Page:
Beginning of Winter at Kanayama Megaliths

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There are several new posts at our Japanese counterpart of the the Kanayama Megaliths blog. On 10/23, sixty days before winter solstice, a group trekked up Higashinoyama to see the sunrise. Above is the photo, and this is the 9-meter long stone on which the observer sits.

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The group came down the mountain and went to Iwaya-Iwakage. Here is the sunlight entering the chamber at 12:50pm.

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On 10/24, this striking pattern appeared on the Sekimen-ishi.

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We remind you of the similarity of the Kanayama calendar with the Egyptian calendar. On this date, the rising sun shines into the stone room at the end of the Great Temple of Abu Simbel. Also, the sun rises from the Sphinx on the causeway to the great pyramid of Khafre.

We hope that you have enjoyed these reports of the solar calendar of the Kanayama Megaliths, still operating after 5,000 years!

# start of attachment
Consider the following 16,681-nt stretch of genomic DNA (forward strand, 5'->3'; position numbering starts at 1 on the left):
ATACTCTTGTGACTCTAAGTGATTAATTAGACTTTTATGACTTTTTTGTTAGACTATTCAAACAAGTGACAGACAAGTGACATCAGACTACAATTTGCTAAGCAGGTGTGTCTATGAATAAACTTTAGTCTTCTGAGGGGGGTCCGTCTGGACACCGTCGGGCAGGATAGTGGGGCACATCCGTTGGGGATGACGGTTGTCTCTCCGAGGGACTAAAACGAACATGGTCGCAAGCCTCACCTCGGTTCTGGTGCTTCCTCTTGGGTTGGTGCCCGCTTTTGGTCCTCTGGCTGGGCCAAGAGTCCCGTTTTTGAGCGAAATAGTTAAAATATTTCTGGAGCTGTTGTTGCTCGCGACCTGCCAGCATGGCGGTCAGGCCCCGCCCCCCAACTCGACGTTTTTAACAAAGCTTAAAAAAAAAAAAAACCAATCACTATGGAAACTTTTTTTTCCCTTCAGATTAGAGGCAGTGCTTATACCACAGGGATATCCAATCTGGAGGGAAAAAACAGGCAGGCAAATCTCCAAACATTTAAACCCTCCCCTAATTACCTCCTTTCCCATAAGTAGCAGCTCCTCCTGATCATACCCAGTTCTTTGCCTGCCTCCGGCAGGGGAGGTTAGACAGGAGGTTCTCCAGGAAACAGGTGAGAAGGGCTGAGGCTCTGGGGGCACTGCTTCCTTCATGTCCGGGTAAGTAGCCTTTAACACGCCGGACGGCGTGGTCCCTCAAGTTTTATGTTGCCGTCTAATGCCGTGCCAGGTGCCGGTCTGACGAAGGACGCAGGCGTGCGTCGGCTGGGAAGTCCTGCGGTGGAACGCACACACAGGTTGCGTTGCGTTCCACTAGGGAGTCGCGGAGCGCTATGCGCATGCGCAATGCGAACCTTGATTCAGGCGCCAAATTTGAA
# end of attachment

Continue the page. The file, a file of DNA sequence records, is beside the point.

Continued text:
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Iwaya-Iwakage: Sixty Days Before Winter Solstice 2018

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Sunlight entering Iwaya-Iwakage on 2018.10.23 at 13:00

 

The sixty days before winter solstice, observed at Higashinoyama in early morning, was confirmed in Iwaya-Iwakage at around 1pm on October 23, 2018. There were clouds in the sky around that time, and cheers broke out whenever the spotlight on Sekimen-ishi stone appeared. Here are photos of the large spotlight at various times when it appeared (12:56, 13:05, and 13:09). Since we are facing north, to us the spotlight appears to move from west to east. The last photo shows the light has reached the right-hand edge of the Sekimen. Branches of trees have cast some shadows on the stone.

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Higashinoyama: Sixty Days Before Winter Solstice 2018

2018.10.23 Higashinoyama sunrise

This sunrise photo was taken by Chika-san the morning of 2018.10.23 at 09:44:25 on Higashinoyama. On the right of the sun is S Stone, on the left is the 9-m long R stone which points in the sunrise direction.

This observation heralds the approach of the winter solstice sixty days hence. The sun will occupy the same position on February 20 as it heads north for the summer. These two dates, 10/23 and 2/20 which bound winter, together with the two summer dates of 4/22 and 8/20, divide the sun’s zone in the sky into four equal parts.

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Furthermore, when the winter and summer solstice dates are included, we obtain the six-season Kanayama Solar Calendar.

Six-season chart

 

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Okuhida Sake Fall 2018